• Achiever and Arranger. Have your high-achieving and arranging personalities establish the content calendar, and check in with others to see whether they’re on track throughout the quarter. Hand your achiever the measurables, and let her track your investment’s ROI.
  • Ideation. If you need an example of this, consider me Exhibit A. I ranked high in the ideation strength, and my clients would agree, my ideas are bafflingly endless. If you’ve worked with an ideator, you know it can be frustrating or relieving, depending on where you have her. Put her in the brainstorming phase of your storytelling content creation, and you won’t be disappointed.
  • Input. Partner your ideation ninja with an input person, and you have a recipe for limitless possibilities in every meeting. Can they write the actual content? Probably not. But your writers will never be dry on inspired material from this duo’s creative thinking.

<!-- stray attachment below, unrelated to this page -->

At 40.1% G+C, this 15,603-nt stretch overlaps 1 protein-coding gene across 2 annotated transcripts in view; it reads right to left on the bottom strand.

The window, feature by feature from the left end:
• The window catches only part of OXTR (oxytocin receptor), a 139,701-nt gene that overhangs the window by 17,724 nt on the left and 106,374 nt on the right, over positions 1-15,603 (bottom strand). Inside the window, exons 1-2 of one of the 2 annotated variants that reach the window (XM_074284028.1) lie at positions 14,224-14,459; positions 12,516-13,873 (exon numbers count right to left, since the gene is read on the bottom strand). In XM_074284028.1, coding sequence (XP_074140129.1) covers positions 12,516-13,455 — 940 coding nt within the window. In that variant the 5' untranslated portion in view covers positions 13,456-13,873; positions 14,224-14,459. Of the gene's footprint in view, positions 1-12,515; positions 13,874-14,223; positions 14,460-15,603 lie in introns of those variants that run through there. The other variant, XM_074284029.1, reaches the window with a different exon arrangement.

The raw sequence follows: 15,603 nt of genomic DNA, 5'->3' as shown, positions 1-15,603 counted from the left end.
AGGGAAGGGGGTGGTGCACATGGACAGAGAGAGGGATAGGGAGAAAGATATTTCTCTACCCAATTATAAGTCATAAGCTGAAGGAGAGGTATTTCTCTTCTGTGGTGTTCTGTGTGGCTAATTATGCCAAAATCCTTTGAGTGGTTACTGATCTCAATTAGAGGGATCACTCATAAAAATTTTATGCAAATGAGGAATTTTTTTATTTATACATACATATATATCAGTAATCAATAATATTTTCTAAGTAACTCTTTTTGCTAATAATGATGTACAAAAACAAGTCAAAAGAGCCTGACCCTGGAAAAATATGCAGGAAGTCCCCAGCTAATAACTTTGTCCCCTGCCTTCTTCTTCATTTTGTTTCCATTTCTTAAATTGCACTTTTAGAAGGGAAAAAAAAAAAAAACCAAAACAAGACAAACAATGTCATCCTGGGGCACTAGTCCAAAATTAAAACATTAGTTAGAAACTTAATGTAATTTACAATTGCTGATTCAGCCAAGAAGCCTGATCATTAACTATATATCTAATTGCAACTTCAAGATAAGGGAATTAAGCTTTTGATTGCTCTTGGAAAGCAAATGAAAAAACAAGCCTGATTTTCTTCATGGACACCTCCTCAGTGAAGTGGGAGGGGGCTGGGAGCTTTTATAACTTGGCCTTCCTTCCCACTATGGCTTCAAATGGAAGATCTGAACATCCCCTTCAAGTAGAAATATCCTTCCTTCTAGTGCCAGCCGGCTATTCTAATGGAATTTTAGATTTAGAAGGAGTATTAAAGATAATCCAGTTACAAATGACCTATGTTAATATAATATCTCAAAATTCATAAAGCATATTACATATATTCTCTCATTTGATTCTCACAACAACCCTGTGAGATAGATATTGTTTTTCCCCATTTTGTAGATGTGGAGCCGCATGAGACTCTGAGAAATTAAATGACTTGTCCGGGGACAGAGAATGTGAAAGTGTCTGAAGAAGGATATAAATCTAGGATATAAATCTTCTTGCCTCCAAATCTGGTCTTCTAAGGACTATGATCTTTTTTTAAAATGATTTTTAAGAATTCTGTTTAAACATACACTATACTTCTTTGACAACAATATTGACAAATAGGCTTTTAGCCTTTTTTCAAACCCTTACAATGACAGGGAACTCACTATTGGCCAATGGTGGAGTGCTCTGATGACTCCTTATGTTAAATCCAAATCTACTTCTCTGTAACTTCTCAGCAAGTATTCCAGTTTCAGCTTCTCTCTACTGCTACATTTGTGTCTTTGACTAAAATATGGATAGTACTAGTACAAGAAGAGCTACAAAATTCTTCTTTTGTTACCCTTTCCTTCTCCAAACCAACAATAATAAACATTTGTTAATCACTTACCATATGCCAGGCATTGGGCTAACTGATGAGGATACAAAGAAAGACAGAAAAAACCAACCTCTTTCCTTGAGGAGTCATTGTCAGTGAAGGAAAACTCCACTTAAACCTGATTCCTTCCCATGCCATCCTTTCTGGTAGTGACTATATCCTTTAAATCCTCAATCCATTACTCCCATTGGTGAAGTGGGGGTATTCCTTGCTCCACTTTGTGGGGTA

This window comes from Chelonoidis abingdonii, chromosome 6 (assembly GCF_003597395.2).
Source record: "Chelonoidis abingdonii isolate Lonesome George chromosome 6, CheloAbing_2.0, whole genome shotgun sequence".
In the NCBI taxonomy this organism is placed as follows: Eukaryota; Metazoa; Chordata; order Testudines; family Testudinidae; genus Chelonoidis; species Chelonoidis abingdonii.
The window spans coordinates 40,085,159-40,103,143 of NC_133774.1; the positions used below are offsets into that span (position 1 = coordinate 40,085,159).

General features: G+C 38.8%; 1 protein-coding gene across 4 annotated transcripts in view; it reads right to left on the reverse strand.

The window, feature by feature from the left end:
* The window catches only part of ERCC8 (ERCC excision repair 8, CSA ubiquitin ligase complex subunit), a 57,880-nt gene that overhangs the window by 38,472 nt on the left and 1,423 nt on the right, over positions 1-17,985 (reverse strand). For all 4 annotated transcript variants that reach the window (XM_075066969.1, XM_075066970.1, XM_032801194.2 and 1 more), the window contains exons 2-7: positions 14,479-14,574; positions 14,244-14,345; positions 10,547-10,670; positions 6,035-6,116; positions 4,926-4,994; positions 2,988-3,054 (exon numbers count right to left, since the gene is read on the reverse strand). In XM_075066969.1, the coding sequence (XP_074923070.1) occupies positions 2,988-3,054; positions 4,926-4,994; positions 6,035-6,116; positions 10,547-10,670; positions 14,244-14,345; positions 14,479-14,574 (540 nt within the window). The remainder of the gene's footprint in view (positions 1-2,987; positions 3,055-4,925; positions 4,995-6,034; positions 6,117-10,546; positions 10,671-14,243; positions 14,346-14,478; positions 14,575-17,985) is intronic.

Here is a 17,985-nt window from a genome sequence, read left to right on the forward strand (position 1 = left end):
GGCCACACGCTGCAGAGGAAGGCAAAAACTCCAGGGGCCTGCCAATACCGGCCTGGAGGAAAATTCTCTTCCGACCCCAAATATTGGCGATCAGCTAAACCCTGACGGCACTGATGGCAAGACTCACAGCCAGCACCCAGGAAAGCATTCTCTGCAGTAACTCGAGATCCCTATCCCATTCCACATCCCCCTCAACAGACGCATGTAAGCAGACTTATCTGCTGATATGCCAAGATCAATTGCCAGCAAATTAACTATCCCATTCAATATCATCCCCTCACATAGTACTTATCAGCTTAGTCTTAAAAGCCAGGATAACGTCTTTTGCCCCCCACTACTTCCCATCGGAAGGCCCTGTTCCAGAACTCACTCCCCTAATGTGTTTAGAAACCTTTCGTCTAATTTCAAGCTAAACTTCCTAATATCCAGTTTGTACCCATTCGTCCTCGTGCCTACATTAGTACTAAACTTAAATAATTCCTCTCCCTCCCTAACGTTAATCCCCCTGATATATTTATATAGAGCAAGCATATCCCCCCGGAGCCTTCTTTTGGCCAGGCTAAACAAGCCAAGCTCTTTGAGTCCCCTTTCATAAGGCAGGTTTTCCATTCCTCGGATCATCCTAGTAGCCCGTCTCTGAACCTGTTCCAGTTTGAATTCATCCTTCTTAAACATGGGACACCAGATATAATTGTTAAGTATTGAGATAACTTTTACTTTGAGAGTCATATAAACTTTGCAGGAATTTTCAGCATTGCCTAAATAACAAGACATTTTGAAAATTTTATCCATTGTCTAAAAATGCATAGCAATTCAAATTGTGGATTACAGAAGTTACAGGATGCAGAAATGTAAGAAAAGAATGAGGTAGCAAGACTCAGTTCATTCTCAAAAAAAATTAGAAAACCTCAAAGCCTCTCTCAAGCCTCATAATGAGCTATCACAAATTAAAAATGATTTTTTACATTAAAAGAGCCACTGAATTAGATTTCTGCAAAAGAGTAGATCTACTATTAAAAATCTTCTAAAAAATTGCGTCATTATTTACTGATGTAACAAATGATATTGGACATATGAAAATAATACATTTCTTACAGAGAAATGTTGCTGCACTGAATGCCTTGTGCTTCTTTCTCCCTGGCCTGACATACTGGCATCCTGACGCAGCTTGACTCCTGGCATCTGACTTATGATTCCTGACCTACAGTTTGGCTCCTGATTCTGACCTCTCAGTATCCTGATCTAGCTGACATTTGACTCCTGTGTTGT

• Activator. After each brainstorming session, ask your activator, “Now, how would you put these concepts into practice?” A good Reddit thread may not be a smash hit if you tried to translate it to live video, for example. Activators know these things naturally.
  • Communicator. This is the talented individual who makes you want to cling to your content strategy of the past. He’s a natural wordsmith, so you’re confused as to why his stuff hasn’t gone viral. The answer lies in his toolbox. Put story craft in the hands of your favorite word wizard. Let him read classic fiction on the clock. Sign him up for daily doses of the Humans of New York. Send him to a STORY seminar. Let him finish your sentences when you’re struggling to convey an elusive thought. You won’t be surprised to learn this strength is one to involve in every step of the brand storytelling operation.
  • Analytical. If you have an analyzer around, ask him, “Is there any reason we should not publish this story?” He will have thought of potential land mines you can easily avoid. If your analyzer hems and haws, send in a command personality.